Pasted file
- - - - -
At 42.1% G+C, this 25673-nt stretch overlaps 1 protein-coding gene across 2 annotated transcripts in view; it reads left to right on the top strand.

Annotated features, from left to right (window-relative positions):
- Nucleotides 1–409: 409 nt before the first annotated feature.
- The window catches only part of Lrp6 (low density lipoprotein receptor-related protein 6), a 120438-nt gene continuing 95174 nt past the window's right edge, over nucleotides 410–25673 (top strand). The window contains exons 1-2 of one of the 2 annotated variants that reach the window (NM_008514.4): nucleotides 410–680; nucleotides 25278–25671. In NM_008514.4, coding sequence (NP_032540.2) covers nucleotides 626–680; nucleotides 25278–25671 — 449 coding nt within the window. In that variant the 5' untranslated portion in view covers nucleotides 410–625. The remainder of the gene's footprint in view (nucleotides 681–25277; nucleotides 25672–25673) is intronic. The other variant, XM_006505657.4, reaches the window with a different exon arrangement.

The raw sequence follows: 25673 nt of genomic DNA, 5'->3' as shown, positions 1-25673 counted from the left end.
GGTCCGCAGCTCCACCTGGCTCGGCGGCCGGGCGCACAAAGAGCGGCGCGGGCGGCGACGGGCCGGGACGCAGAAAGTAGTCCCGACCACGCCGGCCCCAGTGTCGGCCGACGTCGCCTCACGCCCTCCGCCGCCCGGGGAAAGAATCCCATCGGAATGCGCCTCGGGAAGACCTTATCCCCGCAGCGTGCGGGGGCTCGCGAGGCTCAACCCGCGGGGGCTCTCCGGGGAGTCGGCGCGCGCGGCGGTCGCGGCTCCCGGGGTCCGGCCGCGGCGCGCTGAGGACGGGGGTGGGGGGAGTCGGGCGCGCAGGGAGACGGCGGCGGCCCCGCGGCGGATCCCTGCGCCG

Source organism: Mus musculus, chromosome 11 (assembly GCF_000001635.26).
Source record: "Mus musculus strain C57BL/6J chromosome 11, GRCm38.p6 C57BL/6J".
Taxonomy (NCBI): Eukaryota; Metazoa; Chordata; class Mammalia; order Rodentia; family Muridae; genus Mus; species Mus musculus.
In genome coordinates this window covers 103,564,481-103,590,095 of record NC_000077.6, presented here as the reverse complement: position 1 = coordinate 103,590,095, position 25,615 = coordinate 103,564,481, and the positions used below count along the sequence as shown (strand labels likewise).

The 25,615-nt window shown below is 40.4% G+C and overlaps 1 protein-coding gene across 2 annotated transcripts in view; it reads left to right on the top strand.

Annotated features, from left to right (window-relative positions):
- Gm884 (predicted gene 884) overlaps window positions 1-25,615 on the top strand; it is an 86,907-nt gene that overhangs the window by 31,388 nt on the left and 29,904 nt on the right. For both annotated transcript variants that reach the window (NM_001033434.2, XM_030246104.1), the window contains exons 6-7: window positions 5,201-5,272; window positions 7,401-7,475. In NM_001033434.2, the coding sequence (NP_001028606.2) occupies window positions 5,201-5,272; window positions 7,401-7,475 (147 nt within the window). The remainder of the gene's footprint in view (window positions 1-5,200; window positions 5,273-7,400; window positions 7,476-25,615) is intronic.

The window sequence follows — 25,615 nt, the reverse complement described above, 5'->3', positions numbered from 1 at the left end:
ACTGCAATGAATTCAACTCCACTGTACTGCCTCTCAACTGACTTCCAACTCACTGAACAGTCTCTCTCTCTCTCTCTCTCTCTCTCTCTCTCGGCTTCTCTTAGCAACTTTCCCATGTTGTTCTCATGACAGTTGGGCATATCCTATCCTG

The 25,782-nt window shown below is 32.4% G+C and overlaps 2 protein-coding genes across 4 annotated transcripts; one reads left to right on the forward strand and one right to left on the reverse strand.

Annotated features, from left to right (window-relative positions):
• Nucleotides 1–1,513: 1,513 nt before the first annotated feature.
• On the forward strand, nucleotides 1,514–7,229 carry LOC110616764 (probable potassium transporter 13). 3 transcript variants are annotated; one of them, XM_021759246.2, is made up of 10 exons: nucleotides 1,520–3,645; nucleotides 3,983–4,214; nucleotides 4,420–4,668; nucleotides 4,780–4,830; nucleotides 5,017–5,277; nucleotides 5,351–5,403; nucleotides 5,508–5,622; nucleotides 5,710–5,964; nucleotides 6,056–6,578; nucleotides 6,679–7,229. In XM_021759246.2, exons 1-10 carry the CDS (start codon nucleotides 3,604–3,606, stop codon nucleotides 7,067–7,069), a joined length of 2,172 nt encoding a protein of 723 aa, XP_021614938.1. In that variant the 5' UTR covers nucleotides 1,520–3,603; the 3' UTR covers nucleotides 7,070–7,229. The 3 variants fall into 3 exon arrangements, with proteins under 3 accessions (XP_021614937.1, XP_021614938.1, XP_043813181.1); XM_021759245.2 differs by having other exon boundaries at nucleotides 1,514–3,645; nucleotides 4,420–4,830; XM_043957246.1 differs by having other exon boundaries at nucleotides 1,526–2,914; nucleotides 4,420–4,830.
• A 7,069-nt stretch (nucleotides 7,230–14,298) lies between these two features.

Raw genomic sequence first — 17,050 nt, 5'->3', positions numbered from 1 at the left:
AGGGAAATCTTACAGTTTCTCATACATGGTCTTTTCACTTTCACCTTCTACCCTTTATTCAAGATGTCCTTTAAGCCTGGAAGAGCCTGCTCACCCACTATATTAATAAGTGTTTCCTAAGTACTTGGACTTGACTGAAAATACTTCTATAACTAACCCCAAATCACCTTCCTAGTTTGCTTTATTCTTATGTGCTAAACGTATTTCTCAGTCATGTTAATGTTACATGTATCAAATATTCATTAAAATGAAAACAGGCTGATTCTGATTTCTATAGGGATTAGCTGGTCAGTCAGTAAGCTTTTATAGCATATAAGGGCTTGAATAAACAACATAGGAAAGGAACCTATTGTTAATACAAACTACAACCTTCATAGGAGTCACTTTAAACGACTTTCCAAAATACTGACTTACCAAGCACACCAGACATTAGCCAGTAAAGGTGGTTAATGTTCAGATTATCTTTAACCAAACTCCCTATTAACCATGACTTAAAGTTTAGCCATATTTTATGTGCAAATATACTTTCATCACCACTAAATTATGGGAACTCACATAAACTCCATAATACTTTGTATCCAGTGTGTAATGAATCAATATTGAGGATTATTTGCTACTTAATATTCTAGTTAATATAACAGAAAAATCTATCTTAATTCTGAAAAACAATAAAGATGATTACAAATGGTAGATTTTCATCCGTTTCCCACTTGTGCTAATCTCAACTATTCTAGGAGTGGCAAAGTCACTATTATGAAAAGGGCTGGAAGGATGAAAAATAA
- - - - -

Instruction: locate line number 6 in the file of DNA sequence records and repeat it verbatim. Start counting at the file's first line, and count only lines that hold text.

GGTCCGCAGCTCCACCTGGCTCGGCGGCCGGGCGCACAAAGAGCGGCGCGGGCGGCGACGGGCCGGGACGCAGAAAGTAGTCCCGACCACGCCGGCCCCAGTGTCGGCCGACGTCGCCTCACGCCCTCCGCCGCCCGGGGAAAGAATCCCATCGGAATGCGCCTCGGGAAGACCTTATCCCCGCAGCGTGCGGGGGCTCGCGAGGCTCAACCCGCGGGGGCTCTCCGGGGAGTCGGCGCGCGCGGCGGTCGCGGCTCCCGGGGTCCGGCCGCGGCGCGCTGAGGACGGGGGTGGGGGGAGTCGGGCGCGCAGGGAGACGGCGGCGGCCCCGCGGCGGATCCCTGCGCCG